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Rare Money Blog

By Harvey Stack, Co-Founder

​From the very beginning of 1970, Stack's was awarded numerous collections for auction, so much so that we were able to have 10 different auctions in the 12-month period. Four of the collections we offered in 1970 were of great importance, as they had rare coins, extremely choice coins and offered the opportunity in each case to find items that were not often available.

By Harvey Stack- Co-Founder

​As the 1960s came to a close, there was a surge in interest in numismatics, with new collectors and the return of many who had collected earlier. Inflation became an economic worry and U.S. currency was losing its value on world markets. People read the signs, and started to search for new ways to retain capital and even increase their holdings.

By Harvey Stack, Co-Founder

​​While the R.L. Miles Collection was a highlight, Stack's was able to present many other fine public auctions in 1969. In May Stack's offered the Illinois Collection, a comprehensive assemblage of ancient, foreign and United States gold coins, consisting of some 1,011 attractive numismatic lots.

By Harvey Stack, Co-Founder

​Stack' s started their 1969 auction season with a January offering of United States, gold, silver and copper coins, perfect for the general collector as there were over 1,100 lots featuring a wide variety of grades and rarity. There were also smaller specialized collections, including one featuring Encased Postage Stamps.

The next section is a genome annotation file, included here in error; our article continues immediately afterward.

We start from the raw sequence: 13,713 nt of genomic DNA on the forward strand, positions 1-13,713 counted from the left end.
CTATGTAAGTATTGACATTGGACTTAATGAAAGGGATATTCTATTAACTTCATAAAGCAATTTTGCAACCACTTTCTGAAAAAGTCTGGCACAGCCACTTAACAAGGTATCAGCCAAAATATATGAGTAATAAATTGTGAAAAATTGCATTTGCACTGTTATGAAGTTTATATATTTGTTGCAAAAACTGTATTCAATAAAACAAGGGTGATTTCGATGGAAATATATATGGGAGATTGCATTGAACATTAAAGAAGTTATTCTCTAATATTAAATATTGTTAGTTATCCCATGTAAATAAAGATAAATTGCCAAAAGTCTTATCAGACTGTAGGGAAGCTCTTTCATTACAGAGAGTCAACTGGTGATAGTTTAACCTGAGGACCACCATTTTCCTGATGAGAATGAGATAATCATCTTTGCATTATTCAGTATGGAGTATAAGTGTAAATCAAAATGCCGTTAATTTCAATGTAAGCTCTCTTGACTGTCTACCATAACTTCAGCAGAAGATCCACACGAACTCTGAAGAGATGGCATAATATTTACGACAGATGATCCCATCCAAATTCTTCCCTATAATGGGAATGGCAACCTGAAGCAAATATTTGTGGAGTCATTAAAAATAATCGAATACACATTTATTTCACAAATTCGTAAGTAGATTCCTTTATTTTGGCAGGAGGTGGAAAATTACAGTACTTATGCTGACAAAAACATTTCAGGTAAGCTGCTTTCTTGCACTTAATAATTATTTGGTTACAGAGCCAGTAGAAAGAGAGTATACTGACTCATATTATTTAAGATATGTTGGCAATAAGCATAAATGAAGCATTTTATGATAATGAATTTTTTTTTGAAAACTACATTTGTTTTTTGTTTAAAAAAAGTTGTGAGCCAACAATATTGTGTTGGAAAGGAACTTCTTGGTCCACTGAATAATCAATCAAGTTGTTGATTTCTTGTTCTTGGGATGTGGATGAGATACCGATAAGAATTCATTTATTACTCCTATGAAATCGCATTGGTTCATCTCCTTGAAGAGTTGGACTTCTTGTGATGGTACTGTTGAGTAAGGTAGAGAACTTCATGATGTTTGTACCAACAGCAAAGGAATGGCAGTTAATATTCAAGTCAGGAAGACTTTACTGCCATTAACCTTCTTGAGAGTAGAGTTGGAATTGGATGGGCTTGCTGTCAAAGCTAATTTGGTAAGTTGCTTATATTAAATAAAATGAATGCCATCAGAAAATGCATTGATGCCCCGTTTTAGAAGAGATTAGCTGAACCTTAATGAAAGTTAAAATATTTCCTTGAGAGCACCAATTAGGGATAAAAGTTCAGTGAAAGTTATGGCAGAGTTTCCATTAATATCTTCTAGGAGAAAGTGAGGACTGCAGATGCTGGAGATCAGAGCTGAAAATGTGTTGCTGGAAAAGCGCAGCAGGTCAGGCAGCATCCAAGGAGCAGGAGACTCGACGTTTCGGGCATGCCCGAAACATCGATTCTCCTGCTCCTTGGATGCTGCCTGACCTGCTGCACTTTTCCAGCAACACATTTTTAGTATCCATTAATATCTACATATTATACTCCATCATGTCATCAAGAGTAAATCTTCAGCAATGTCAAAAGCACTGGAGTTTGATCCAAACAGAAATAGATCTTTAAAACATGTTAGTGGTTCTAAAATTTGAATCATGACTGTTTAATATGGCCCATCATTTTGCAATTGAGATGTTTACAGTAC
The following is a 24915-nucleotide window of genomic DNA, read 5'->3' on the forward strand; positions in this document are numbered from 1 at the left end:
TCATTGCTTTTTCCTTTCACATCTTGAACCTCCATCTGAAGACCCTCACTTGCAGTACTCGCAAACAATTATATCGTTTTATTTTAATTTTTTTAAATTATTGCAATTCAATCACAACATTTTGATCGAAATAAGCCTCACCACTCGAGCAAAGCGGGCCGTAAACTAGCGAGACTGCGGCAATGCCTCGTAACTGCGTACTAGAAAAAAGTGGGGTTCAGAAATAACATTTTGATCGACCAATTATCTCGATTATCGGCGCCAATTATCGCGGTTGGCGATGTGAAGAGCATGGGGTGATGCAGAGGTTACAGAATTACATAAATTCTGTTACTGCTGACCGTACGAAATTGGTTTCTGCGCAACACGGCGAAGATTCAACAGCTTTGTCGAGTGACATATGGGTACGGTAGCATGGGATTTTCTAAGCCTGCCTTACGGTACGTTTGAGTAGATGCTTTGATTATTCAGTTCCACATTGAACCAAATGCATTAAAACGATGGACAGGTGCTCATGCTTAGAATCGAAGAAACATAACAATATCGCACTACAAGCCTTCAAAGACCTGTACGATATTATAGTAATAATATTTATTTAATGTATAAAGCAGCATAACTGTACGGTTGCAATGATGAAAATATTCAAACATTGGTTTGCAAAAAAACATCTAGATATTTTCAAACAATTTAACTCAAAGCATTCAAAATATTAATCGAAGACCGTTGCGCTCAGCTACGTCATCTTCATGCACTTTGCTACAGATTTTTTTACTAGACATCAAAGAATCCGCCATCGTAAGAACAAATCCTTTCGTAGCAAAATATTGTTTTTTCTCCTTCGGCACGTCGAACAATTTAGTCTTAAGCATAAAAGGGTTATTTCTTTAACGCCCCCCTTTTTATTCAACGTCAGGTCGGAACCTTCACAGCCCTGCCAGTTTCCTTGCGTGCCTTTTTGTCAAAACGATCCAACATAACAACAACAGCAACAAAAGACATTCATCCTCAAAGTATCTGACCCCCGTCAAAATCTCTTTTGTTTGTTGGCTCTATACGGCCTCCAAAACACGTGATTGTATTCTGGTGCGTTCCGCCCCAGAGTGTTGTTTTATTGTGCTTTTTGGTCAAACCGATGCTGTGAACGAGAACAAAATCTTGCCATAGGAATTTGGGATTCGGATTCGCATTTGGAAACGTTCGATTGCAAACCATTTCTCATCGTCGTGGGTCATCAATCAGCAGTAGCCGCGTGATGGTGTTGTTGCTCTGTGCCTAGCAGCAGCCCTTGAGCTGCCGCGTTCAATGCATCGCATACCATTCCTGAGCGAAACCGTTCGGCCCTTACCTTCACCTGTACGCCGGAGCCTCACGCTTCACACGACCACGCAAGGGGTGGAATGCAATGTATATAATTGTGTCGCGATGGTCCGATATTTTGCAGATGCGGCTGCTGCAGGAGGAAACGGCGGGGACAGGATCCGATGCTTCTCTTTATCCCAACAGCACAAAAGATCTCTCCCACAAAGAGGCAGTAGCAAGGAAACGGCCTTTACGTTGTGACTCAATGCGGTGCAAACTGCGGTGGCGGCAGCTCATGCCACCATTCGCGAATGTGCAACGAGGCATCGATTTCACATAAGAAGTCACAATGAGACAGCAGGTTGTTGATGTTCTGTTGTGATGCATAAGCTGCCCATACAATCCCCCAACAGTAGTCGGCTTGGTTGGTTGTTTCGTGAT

By Harvey Stack, Co-Founder

​First of all, earlier coins found in circulation that were made of silver grew in value as precious metal, so that each coin was worth more than the face value. Simply speaking a silver dime was worth almost $1, a quarter $2.50 and a half dollar about $5. As the press constantly reported that these silver coins had such a premium, the treasure hunt was on in pocket change as well as for old coins in piggy banks or in cookie jars.

By Harvey Stack, Co-Founder

​Right after the first of the year, the Bank opened its new building with the R.L. Miles Collection on display. It attracted thousands of visitors for the first 30 days it was open. Another highlight of the exhibit was the display of The Mace of Baltimore, the symbolic Mace given to the governor of the Colony, which indicated he had the royal power from the King of England.

By Harvey Stacks, Co-Founder

​R.L. Miles, Jr. (Skinny as I called him)  became a collector when he was employed by his family at the J.H. Miles Oyster Co. in Norfolk, Virginia. The Miles family harvested oysters from Chesapeake Bay for over 150 years. The company had "shuckers" on site, occupying as many as 1,000 sinks, where these workers opened and prepared the oysters for shipping. They were packed in ice to be shipped as far as the available transportation allowed.

By Harvey Stack, Co-Founder

​The year 1968 saw important changes in the entire numismatic world. Attitudes toward precious metals shifted, several important collections entered the market, the extensive J.K. Lilly Collection joined the National Numismatic Collection, and the public’s interest in collecting both domestic and world coins flourished, infusing the coin marketplace with renewed energy.

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